Culture Sensitive Issue: Assertiveness

Posted by: Hailing Huang on mai 22, 2012 4:29 pm

Often when client’s presenting issue is of abusive relationships, one of the possible reasons is they lack of the skill of being assertive. So sharing the information about self-identity, boundary issues, and teaching the skill of being assertiveness become an inseparable part of counselling.

However, the topic of being assertiveness has to be handled sensitively for clients who come from different cultural backgrounds, such as Chinese. Chinese value the virtues of tolerance, harmony, and of sacrificing their own needs for the sake of other parties, and also give up their desires.  So the teaching of being assertive, speak up for yourself, declare your own need may sound like the opposite, going against all of their old doctrines.

When the Chinese client comes in for counselling, they may feel depressed because of the abusive situation. While, within their mentality, most of the times they still want to believe that what they have done is worthwhile, has value and meaning. They believe people will respect them by their acts of sacrifice, tolerance, and their resilience. So when a counselor introduces the concept of assertiveness, standing up and speaking  for their feelings, thoughts, ideas; it could cause tremendous stress to client, which may lead to a certain level of confusion and the client may  reject  the suggestion.

This reaction could be caused by the different virtue systems between the Eastern and the Western. The Western emphasizes individualism, wherein each person has their own right; each person is entitled to express his/her own thoughts, feelings, and ideas. Respect is common ground, and is based on mutual direction. However, in Eastern cultures, the identity is collectivism; it values harmony, and encourages the cultivation of the virtue of tolerance. Therefore, implementing the concept of assertiveness may not be a good start.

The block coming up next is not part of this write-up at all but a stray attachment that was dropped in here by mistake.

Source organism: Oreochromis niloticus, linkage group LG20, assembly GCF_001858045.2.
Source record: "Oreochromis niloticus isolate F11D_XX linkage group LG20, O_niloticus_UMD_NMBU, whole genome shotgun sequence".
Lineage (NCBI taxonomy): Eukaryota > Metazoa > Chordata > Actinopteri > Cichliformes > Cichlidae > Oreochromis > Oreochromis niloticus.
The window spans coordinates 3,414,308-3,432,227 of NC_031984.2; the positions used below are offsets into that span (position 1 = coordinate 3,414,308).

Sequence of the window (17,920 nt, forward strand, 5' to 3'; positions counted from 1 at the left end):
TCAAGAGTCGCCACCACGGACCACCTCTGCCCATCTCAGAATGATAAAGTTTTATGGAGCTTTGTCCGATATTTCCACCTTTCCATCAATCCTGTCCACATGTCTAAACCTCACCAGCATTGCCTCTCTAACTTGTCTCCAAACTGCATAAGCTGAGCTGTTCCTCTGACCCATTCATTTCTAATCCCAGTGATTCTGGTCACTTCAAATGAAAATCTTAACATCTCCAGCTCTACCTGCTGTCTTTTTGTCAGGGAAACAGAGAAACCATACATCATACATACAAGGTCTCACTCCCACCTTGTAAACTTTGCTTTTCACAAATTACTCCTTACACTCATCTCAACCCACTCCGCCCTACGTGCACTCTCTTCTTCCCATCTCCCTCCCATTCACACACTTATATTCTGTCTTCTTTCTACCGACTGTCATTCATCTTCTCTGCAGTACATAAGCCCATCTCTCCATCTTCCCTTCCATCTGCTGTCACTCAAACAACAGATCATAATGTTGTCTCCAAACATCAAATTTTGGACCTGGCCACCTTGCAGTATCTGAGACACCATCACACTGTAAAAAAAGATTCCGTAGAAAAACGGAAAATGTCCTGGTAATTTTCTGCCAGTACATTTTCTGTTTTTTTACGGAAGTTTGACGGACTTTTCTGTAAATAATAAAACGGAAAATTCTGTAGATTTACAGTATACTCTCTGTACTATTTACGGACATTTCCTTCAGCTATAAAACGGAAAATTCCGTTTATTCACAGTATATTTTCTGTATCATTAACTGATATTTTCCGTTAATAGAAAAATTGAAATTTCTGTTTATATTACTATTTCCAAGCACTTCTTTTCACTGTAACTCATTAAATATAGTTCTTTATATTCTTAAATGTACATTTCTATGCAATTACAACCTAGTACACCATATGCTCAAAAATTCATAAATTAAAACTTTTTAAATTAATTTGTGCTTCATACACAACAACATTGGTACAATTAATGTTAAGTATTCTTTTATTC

So what do we do as a counsellor who is educated in Western system, and living in the Western environment, and counseling a client who lives in a small collective identity context? From my experience, I would suggest that the counsellor at first could validate the client’s experience and feelings. Then confirm what they have contributed to the harmony of their family’s; the value in their actions.  We respect client’s values, instead of correcting their behavior or implementing our own values.  Only when the client feels comfortable about the progress,  then counselor may go on to the next step,  educating  them, introducing  the concepts of  individualism and collectivism,  boundary issues,  “ I” communication…and about being assertive. And then invite the client to make her decision, to what extent she would like to exercise being assertive or choosing to be tolerant.

 Our job as a counselor is to invite the client to make their own decision.  This is the process of empowerment.
Hailing Huang MTS CCC-CCPA English and Mandarin

*The views expressed by our authors are personal opinions and do not necessarily reflect the views of the CCPA

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